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A $21 trillion treasuries mystery is bedeviling global markets

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Bond traders have been saying for years that liquidity is there in the world’s biggest bond market, except when you really need it.

Last week’s startling gyrations in US Treasury yields may offer fresh backing for that mantra, and prompt another bout of soul-searching in a $21 trillion market that forms the bedrock of global finance. While stocks are prone to sudden swings, such episodes are supposed to be few and far between in a government-debt market that sets the benchmark risk-free rate for much of the world.

Yet jarring moves occur periodically in Treasuries, forming a bit of a mystery as no two events have been the same. Some point to heightened bank regulations in the wake of the 2008 financial crisis. Scrutiny over liquidity shortfalls intensified in October 2014 when a 12-minute crash and rebound in yields happened with no apparent trigger. Panic selling during the pandemic-fueled chaos a year ago, exacerbated when hedge funds’ leveraged wagers blew up, brought the issue to the fore again.

And then came last week, when the gap between bid and offer prices for 30-year bonds hit the widest since the panic of March 2020.

The latest events “are a stark reminder what happens when liquidity suddenly vanishes in the deepest, largest bond market,” said Ben Emons, managing director of global macro strategy at Medley Global Advisors.

At issue is whether this vast market is more vulnerable to sudden bouts of turbulence thanks to measures that have made it more difficult for banks to hold Treasuries. Some analysts say the tumult last week was magnified by questions over whether the Federal Reserve will extend an easing of bank capital requirements, which is set to end March 31. Put in place early on in the pandemic, the measure is seen as making it easier for banks to add Treasuries to their balance sheets.

The 2014 episode triggered a deep dive into the market structure, and regulators have pushed through some changes — such as increased transparency — and speculation has grown that more steps to bolster the market’s structure may be ahead.

“While the scale and speed of flows associated with the COVID shock are likely pretty far out in the tail of the probability distribution, the crisis highlighted vulnerabilities in the critically important Treasury market that warrant careful analysis,” Fed Governor Lael Brainard said Monday in prepared remarks to the Institute of International Bankers.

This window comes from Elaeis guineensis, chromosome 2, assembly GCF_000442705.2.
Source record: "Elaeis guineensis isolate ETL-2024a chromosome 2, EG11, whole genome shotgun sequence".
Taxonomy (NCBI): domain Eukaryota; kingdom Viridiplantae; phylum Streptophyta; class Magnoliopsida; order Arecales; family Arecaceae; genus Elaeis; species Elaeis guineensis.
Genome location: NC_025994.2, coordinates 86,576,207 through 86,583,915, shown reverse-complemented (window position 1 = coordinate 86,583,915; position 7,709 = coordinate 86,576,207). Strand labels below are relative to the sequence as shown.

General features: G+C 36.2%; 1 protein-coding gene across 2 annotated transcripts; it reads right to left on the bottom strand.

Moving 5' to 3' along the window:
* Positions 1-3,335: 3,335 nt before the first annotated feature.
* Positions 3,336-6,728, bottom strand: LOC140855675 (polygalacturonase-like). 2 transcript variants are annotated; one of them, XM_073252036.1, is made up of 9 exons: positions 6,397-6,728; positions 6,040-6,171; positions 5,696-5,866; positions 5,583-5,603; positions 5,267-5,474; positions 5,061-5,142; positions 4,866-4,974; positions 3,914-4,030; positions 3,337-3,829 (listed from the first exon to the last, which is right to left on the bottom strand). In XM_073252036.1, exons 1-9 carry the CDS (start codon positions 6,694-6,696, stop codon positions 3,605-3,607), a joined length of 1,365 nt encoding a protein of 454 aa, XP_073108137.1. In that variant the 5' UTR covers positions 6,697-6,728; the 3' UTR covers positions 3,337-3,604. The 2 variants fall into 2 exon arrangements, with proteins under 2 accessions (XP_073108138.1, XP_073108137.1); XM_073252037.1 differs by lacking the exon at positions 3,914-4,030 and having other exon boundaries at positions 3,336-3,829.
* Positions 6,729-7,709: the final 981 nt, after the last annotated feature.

There are plenty of potential culprits in last week’s bond-market tumble — which has since mostly reversed — from improving economic readings to more technical drivers. Ultra-loose Fed policy and the prospect of fresh U.S. fiscal stimulus have investors betting on quicker growth and inflation. Add to that a wave of convexity hedgers, and unwinding by big trend-following investors — such as commodity trading advisers.

Based on Bloomberg’s U.S. Government Securities Liquidity Index, a gauge of how far yields are deviating from a fair-value model, liquidity conditions worsened recently, though it was nothing like what was seen in March.

For Zoltan Pozsar, a strategist at Credit Suisse, the action began in Asia with bond investors reacting to perceived hawkish signs from the central banks of Australia and New Zealand. That sentiment then carried over into the U.S. as carry trades and other levered positions in the bond market were wiped out. A disastrous auction of seven-year notes on Thursday added fuel to the unraveling.

Last week’s drama “brings to mind other notable episodes in recent years in which a deterioration in the Treasury market microstructure was primarily to blame,” JPMorgan & Chase Co. strategist Henry St John wrote in a note with colleagues.

One key gauge of Treasury liquidity — market depth, or the ability to trade without substantially moving prices — plunged in March 2020 to levels not seen since the 2008 crisis, according to data compiled by JPMorgan. That severe degree of liquidity shortfall didn’t resurface last week.

The bond-market rout only briefly took a toll on share prices last week, with equities surging to start this week, following a sharp retreat in Treasury yields amid month-end buying.

The Fed cut rates to nearly zero in March 2020, launched a raft of emergency lending facilities and ramped up bond buying to ensure low borrowing costs and smooth market functioning. That breakdown in functioning has sparked calls for change from regulators and market participants alike.

For now, Treasuries have settled down. Pozsar notes that the jump in yields has provided an opportunity for some value investors to swoop in and pick up extra yield, effectively helping offset the impact of the leveraged investors who scrambled for the exits last week.

“Some levered players were shaken out of their positions,” Pozsar said in a forthcoming episode of Bloomberg’s Odd Lots podcast. “It’s not comfortable — especially if you’re on the wrong side of the trade — but I don’t think that we should be going down a path where we should redesign the Treasury market.”

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